EL-ERIAN: This ‘Great Rotation’ Is Actually Money Falling Off Of The ‘Trillion Dollar Deposit Cliff’
Citi strategists pointed out, though, that January is always a strong month for inflows, which means what we are seeing likely owes to seasonality.
Even still, flows into equity funds this January are much bigger than usual.
In an interview with Bloomberg TV this morning, Mohamed El-Erian, the CEO of PIMCO – which is the world’s biggest bond fund manager – offered a very simple explanation.
Flows into equity funds could have been driven in part by the expiration of unlimited deposit insurance on bank accounts with balances over $250,000, which happened on December 31. (Bank of America’s Priya Misra dubbed this the ‘$1.6 trillion deposit cliff.’)
El-Erian told Bloomberg TV:
If the “Great Rotation” is happening, it’s not happening at PIMCO.
What I think we are all seeing – the equity funds, the fixed income funds, the commodity funds – is a rotation out of money market funds and out of bank accounts that no longer have complete FDIC insurance.
So, what we’re seeing is cash is being pushed into both the equity and fixed income markets, and we’re not as yet seeing any “Great Rotation.”
According to Hartnett, last time this signal was triggered, in January 2011, an 8 percent correction on the MSCI All World Country Index (an index of global stocks) followed over the course of February and March.
DJIA 14k: How long the market-fueled prosperity will last? The population of millionaires in America is now at or above its 2007 high.
The stock market has gone from wealth destroyer to the nation’s largest manufacturer of new millionaires and billionaires. The market moves are creating a new virtuous cycle of confidence for the wealthy. A new survey from Spectrem Group shows that millionaire confidence in the economy hit the highest level in two years, led by their bullishness on the economy and corporate earnings.
The big question now is what the next Gilded Age will look like, who will benefit and how long the market-fueled prosperity will last.
The population of millionaires in America is now at or above its 2007 high. According to Spectrem Group, the wealth research firm, there are about 9 million American households with investible assets of $1 million or more.
It was the deep of winter… CNBC was talking about “animal spirits”, had just touted “the best January in 14 years“, was quoting Raymond James’ Jeff Saut as saying that “The market “is amazingly resilient, and is no longer overbought” and desperately doing everything it could to get retail back into stocks, and was succeeding: retail inflows into stocks were surging and seemed unstoppable… The Chicago PMI had just printed at its highest level in decades… the VIX was dropping fast… Stocks were soaring… Bonds were sliding… NYSE margin debt had just risen to the highest level since 2008… A few brief months earlier the Fed had unleashed a new, massive round of unsterilized bond buying… Bank of America was blaring about the “great rotation” for stocks, and yes – just shortly prior “global currency warfare” had broken out. Name the year?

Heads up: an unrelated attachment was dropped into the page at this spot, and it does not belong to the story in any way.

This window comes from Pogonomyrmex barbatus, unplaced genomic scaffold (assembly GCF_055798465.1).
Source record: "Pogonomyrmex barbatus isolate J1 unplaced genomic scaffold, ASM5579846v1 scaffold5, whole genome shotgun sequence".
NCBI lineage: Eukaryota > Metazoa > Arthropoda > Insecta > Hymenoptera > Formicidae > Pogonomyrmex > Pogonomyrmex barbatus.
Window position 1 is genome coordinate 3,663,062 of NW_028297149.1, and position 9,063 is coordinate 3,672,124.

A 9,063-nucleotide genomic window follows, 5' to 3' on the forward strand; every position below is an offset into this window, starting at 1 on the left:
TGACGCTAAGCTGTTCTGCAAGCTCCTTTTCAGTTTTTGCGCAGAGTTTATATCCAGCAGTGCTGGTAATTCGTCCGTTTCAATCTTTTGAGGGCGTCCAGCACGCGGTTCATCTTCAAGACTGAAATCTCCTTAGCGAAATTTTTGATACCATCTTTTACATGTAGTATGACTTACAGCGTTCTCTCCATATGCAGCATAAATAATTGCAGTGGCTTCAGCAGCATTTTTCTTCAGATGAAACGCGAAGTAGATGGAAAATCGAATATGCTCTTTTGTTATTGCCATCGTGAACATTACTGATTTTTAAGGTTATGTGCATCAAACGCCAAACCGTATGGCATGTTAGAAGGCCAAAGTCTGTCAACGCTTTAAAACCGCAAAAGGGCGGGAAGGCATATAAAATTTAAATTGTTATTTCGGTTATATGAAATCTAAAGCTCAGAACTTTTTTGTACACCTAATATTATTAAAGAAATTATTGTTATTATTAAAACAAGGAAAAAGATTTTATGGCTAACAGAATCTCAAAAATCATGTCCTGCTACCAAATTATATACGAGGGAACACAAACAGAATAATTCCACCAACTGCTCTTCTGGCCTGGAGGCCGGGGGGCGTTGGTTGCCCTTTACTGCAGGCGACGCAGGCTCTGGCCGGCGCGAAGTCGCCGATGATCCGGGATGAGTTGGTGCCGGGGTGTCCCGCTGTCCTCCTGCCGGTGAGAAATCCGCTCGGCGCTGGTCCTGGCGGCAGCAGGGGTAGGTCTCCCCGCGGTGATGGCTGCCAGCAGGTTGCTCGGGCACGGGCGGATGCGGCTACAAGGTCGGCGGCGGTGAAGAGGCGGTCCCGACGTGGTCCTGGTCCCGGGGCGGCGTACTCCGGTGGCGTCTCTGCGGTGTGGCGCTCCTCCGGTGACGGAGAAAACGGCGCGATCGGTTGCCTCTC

If you said 2013, you would be right. And wrong.
Because the right answer is… 2011.
That’s right: with institutional and trader memories so short, everyone has (again) forgotten that it truly is deja vu, all over again.
Stock performance in the winter of 2011 and the winter of 2013:
As I write this before today’s payroll number comes out, I am struck by the media’s lack of attention to what is happening in credit markets this week.
The entire world is focused on Dow 14,000, but as I notedin my last writing , inter-market trends are warning that we may be in a correction right here, right now. Deterioration within the market has only gotten worse, and somehow no one is talking about what may be the first signs of a credit event underway.
When the ratio rises, it means emerging-market debt is outperforming U.S. Treasurys, as credit spreads narrow. Sharp declines mean the opposite as those credit spreads widen. Notice what is happening now on the far right of the chart and how prior sharp declines occurred. In each highlighted case, the start of the declines preceded risk-off periods. While perhaps early, the fact that this is happening now is a concern.
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